The old hymn says it beautifully: “Grace, grace, God’s grace; grace that is greater than all my sin.”
But the grace of God is not only great enough to “pardon and cleanse within.” It is so powerful, as Joseph’s older brothers learned in Genesis 45, that it can turn the most horrible sin you have ever committed against another, or has ever been committed against you, and make it the slave of his mercy.
“What do you mean he’s alive?” Jacob had no place to put Rueben’s words.
“I know it’s unbelievable, Father,” Rueben replied. “We hardly believe it and we saw him with our own eyes. The Egyptian lord — the one who demanded that we bring Benjamin — it’s Joseph. He’s not only alive, he’s . . . ” Reuben stumbled over the strange sentence. “He’s now ruling Egypt for Pharaoh.”
Jacob squinted skeptically. A son dead for two decades is not easily resurrected. “You are cruel to tell me such a thing unless you have no doubt.”
“I have no doubt, Father. It’s going to take hours to tell you everything. But we spoke with him. We ate with him in his house.”
Simeon couldn’t resist: “He sat us around the table in the order of our births! Before any of us knew who he was! We thought he was a magician!”
“And you should have seen how much food he placed before Benjamin!” joked Zebulun, giving Benjamin’s head an affectionate push.
Reuben continued, “He told us himself, Father: ‘I am your brother, Joseph.’ We responded just like you’re doing now. I thought he was tricking us. But after talking to him for hours there’s no doubt. It’s him. And the first thing he wanted to know was, ‘Is my father still alive?’” (Genesis 45:3).
Jacob’s stony expression didn’t change, though his eyes were wet. He moved them from son to son, lingering on Benjamin. Then back to Reuben. “But you showed me his bloody robe. He was attacked by a wild animal. If he survived, why didn’t he ever come home? Why would he go to Egypt? Joseph would never have forsaken me.”
The moment had come — the one they had dreaded the whole way home. For 22 years they had kept this festering wound of wickedness concealed from their father. But now God had exposed it. Shame bent the heads of nine sons. Judah was the exception. He had asked to break this news to their father. He had led in their sin. He would lead in owning it. “Joseph didn’t forsake you, Father,” said Judah, stepping forward. “He was forsaken. No, worse, he was betrayed.”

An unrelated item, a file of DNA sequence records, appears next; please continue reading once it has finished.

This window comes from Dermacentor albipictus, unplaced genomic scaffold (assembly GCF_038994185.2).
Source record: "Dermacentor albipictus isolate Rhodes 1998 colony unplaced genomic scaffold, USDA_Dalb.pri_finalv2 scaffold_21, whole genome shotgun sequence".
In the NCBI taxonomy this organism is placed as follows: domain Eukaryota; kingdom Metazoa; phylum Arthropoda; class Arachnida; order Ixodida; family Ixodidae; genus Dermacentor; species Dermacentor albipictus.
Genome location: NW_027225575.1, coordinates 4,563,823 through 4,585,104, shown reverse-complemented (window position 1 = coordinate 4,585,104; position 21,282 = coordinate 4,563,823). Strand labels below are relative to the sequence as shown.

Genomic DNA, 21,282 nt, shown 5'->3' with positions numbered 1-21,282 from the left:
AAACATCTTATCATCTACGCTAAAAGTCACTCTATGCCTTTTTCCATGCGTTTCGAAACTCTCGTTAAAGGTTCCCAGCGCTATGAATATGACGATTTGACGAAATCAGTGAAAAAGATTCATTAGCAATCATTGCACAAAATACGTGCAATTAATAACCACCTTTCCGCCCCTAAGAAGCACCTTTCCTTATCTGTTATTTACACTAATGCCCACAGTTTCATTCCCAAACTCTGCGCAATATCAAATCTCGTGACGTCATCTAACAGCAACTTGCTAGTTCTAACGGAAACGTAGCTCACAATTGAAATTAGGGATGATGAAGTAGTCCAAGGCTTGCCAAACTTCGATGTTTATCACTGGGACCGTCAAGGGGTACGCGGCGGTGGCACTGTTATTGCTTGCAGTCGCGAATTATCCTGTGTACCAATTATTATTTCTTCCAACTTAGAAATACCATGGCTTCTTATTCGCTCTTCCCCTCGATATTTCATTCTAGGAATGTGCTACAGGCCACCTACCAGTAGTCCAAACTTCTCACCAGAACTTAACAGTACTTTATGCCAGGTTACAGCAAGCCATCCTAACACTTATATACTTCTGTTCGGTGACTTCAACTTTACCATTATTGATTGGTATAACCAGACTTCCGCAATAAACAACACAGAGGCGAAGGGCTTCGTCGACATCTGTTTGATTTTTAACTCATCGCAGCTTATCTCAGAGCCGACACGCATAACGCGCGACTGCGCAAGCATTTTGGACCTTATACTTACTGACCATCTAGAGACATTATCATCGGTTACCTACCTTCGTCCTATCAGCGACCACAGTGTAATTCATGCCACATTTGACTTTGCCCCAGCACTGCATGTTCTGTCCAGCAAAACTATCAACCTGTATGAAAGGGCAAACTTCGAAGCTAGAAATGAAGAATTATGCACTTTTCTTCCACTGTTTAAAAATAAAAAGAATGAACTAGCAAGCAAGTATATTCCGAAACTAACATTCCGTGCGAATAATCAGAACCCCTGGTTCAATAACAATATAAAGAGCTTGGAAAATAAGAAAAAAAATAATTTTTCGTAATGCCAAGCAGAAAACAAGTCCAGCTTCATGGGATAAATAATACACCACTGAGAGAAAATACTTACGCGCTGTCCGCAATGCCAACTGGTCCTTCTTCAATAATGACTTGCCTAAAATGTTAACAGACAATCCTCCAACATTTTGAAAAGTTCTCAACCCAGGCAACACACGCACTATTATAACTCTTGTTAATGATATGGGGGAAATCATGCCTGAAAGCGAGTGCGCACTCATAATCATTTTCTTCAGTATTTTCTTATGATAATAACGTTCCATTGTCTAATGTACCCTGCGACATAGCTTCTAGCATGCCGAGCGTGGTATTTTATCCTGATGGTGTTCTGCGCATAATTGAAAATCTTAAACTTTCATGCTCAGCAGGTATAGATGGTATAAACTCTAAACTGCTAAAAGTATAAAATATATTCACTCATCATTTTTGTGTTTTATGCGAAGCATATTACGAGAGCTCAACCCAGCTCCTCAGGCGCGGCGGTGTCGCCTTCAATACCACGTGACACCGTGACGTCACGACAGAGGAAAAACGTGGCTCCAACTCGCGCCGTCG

Jacob stared at Judah. “Betrayed by whom?”
“By his own brothers. Brothers who hated him for having his father’s favor. Brothers who hated him for having God’s favor.” Judah pushed hard the heavy words. “We actually talked of killing him, but decided instead to profit from his demise. We sold him to Ishmaelite traders on their way to Egypt. To my lasting shame, Father, that was my idea — to sell my own brother as a slave. The blood on his robe was goat’s blood. We were the wild animals.”
Jacob sat down. Anger and hope churned together in his soul. The silence was long. Then Judah said, “His dream came true.” Jacob looked up again. “Joseph’s dream; it came true. All eleven of us bowed down before him in Egypt. We sold him into slavery because of this dream, never dreaming ourselves that we were helping fulfill it.”
Rueben added, “Joseph holds no bitterness, Father. You know what he told us? ‘God sent me before you to preserve for you a remnant on earth, and to keep alive for you many survivors. So it was not you who sent me here, but God’” (Genesis 45:7-8).
“In fact,” said Judah, “he wants us all to come live near him in Egypt to escape the famine. That’s why we’ve brought all these wagons. He said, ‘You must tell my father of all my honor in Egypt, and of all that you have seen. Hurry and bring my father down here’” (Genesis 45:13).
Jacob sat deep in thought for a long time. Then he shook his head and said, “It is enough; Joseph my son is still alive. I will go and see him before I die” (Genesis 45:28).
What Joseph’s ten older brothers did to him was heinous. They made him the merchandise of international human trafficking. They subjected him to slavery and sexual abuse. With no rights or defense, he was thrown into prison to rot. These likely left Joseph with life-long scars.
But note Joseph’s words: “it was not you who sent me here, but God” (Genesis 45:8). Neither treacherous siblings nor a woman’s lust nor the shame of prison nor a cupbearer’s neglect could thwart the purpose of God (Job 42:2) in preserving God’s people (Genesis 45:7) and fulfilling a prophecy given to Abraham (Genesis 15:13). God made evil the slave of his grace.
And he’s doing the same for you. God is doing more good than you can imagine through the most painful experiences of your life.
If you’ve sinned against someone else, do everything in your power to make things right. But know this: your sin is no match for God’s grace.
And if you find yourself in a place you do not want to be as a result of someone else’s sin, take heart. God knows, and he knows what he’s doing. Stay faithful. In time he will show you that he sent you for redemptive reasons you would have never guessed.
This meditation is included in the book Not by Sight: A Fresh Look at Old Stories of Walking by Faith.
Trusting Jesus is hard. It requires following the unseen into an unknown, and believing Jesus’s words over and against the threats we see or the fears we feel. Through the imaginative retelling of 35 Bible stories, Not by Sight gives us glimpses of what it means to walk by faith, counsel for how to trust God’s promises more than our perceptions, and the way to find rest in the faithfulness of God.